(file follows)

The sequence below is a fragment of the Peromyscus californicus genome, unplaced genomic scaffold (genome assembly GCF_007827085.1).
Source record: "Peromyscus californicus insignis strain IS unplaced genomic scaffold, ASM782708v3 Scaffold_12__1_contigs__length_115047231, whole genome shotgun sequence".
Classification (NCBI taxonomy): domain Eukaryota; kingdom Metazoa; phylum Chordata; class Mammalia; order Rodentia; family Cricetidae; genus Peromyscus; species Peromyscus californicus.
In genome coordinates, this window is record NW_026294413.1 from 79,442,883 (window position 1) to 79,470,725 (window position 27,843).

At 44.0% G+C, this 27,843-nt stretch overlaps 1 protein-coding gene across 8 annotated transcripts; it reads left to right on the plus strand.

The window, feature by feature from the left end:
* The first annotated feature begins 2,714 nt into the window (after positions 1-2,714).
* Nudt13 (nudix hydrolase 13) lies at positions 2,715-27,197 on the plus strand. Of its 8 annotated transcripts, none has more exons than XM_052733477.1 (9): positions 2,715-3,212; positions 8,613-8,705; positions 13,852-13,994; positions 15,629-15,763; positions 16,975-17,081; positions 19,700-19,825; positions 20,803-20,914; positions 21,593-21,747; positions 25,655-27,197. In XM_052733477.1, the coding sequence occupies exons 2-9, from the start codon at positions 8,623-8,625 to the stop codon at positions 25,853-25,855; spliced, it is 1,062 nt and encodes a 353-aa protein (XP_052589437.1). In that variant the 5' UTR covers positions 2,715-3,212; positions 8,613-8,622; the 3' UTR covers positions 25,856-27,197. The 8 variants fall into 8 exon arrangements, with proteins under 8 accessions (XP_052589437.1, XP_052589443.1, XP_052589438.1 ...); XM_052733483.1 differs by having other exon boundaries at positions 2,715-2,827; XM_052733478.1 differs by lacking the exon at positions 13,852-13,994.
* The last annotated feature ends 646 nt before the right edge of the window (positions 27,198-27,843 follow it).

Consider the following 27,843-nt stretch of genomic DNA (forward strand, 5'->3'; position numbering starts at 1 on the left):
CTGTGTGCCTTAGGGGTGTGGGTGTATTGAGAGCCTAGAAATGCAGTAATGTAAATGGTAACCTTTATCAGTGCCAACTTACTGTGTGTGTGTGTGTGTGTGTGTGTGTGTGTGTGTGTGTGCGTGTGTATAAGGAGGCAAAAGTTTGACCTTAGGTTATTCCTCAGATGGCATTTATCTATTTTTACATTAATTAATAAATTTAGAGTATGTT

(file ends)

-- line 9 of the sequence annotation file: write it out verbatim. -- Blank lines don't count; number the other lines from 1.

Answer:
* The last annotated feature ends 646 nt before the right edge of the window (positions 27,198-27,843 follow it).